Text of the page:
Author(s): Yardley L, Smith H, Yardley L, Smith H
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Abstract PURPOSE: To identify the most common beliefs concerning the negative consequences of falling and determine whether these motivate avoidance of activity. DESIGN AND METHODS: A questionnaire assessing feared consequences of falling was completed by 224 community-living people aged older than 75. Beliefs about the consequences of falling were related to demographic characteristics, falling history, and avoidance of activity. The questionnaires were completed again by 166 participants 6 months later. RESULTS: Commonly feared consequences of falling were loss of functional independence and damage to identity. These fears were correlated with avoidance of activity (after adjusting for age, sex, and recent falling history) and predicted avoidance in activity 6 months later (after adjusting for baseline levels of avoidance). IMPLICATIONS: Concerns about damage to social identity, as well as functional incapacity, are common and may motivate avoidance of activity.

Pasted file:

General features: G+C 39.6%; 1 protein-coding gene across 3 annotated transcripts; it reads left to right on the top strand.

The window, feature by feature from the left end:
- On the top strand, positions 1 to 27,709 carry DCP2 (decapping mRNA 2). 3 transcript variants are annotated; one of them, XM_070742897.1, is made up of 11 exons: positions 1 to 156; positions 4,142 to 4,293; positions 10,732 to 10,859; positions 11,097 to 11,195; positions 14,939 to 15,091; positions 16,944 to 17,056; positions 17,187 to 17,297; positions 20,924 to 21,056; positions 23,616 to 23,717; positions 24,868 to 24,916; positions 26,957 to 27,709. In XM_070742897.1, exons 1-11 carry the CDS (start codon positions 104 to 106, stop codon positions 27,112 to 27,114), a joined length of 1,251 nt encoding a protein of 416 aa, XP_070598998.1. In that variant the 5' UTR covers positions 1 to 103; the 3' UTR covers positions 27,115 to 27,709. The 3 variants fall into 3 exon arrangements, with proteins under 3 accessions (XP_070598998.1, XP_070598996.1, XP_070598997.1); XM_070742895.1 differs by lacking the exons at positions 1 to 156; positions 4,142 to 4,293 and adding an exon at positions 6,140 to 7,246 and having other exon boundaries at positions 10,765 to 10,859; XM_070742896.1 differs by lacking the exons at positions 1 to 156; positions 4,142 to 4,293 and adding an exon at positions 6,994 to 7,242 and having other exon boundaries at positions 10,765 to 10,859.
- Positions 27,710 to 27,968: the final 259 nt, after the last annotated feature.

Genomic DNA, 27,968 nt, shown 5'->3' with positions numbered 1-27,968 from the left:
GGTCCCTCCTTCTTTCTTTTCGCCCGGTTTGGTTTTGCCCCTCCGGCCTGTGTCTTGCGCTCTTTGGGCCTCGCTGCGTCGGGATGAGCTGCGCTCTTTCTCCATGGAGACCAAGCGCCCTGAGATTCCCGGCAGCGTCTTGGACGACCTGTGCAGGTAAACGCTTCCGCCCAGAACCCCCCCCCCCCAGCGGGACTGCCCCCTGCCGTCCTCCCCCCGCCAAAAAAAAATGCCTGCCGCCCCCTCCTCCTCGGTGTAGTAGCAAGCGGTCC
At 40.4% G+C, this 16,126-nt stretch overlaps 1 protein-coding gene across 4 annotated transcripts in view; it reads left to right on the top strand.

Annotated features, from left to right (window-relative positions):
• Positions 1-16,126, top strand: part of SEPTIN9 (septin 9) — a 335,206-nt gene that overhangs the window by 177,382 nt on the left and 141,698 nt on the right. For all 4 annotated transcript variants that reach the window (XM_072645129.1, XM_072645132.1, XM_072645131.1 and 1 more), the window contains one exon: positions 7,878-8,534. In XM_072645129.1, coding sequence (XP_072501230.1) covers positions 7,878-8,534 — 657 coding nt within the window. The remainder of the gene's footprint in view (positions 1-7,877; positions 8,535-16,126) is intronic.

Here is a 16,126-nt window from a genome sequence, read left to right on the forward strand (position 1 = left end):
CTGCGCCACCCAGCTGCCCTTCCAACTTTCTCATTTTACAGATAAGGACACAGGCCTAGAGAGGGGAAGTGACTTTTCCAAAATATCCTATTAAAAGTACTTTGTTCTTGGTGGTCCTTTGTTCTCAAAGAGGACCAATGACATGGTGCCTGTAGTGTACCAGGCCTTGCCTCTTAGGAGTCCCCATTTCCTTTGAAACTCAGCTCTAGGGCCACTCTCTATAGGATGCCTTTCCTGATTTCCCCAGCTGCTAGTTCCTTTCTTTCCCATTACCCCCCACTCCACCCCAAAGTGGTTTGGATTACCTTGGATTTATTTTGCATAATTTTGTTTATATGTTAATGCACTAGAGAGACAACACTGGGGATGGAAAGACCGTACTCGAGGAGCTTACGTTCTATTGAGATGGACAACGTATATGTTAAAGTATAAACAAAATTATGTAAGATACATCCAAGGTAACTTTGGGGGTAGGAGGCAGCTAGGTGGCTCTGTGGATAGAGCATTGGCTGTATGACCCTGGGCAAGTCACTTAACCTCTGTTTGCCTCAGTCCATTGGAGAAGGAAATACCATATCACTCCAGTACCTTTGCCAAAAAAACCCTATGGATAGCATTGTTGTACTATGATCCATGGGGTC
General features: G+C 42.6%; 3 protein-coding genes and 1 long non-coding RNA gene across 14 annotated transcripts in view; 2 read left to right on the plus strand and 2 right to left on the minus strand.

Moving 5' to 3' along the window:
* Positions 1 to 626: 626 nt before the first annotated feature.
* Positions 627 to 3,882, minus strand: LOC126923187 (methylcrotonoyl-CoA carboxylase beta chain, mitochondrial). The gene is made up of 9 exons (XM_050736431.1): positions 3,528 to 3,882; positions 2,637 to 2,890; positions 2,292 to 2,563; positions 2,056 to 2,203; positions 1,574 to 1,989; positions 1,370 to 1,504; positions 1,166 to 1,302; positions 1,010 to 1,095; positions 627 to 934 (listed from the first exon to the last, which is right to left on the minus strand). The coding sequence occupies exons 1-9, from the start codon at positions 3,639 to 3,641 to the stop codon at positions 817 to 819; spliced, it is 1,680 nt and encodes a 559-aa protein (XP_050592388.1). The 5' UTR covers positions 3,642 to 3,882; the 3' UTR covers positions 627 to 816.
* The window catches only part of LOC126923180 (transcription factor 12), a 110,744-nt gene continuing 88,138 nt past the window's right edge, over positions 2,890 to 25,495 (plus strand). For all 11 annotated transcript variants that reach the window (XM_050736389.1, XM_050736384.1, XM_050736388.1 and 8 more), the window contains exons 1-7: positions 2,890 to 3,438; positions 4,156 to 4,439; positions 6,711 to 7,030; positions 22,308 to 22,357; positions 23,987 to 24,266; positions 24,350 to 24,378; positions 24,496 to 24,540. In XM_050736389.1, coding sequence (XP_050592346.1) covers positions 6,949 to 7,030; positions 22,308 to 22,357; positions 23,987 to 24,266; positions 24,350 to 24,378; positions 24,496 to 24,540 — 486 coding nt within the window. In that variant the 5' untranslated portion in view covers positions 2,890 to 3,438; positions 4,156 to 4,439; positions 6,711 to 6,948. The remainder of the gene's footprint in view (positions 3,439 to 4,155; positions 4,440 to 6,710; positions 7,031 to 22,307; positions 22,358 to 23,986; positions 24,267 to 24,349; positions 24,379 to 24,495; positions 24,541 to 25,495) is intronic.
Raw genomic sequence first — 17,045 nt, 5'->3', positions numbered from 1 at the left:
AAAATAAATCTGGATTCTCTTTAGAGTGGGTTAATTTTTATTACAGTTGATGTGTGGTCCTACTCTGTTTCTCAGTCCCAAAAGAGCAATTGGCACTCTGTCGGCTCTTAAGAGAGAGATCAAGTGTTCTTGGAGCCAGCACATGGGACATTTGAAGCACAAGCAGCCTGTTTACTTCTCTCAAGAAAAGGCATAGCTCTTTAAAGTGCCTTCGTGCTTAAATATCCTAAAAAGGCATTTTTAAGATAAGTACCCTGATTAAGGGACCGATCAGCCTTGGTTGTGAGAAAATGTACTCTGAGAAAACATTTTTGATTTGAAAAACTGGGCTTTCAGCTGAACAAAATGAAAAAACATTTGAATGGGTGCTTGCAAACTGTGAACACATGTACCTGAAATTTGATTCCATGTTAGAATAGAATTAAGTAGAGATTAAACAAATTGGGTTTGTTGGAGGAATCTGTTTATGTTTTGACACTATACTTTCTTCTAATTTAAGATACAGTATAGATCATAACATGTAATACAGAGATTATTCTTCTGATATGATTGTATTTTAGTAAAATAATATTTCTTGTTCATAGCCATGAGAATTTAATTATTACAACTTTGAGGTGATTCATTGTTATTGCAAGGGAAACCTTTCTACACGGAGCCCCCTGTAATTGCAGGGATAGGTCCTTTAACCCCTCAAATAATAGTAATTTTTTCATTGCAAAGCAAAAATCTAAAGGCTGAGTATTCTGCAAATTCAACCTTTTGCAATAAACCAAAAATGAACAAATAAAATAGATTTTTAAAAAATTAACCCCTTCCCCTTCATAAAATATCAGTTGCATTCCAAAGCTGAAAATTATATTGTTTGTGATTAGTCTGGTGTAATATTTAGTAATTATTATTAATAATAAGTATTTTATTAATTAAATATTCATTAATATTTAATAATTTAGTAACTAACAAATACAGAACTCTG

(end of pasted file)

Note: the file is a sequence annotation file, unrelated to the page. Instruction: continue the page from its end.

This article was published in Gerontologist
and referenced in Journal of Ergonomics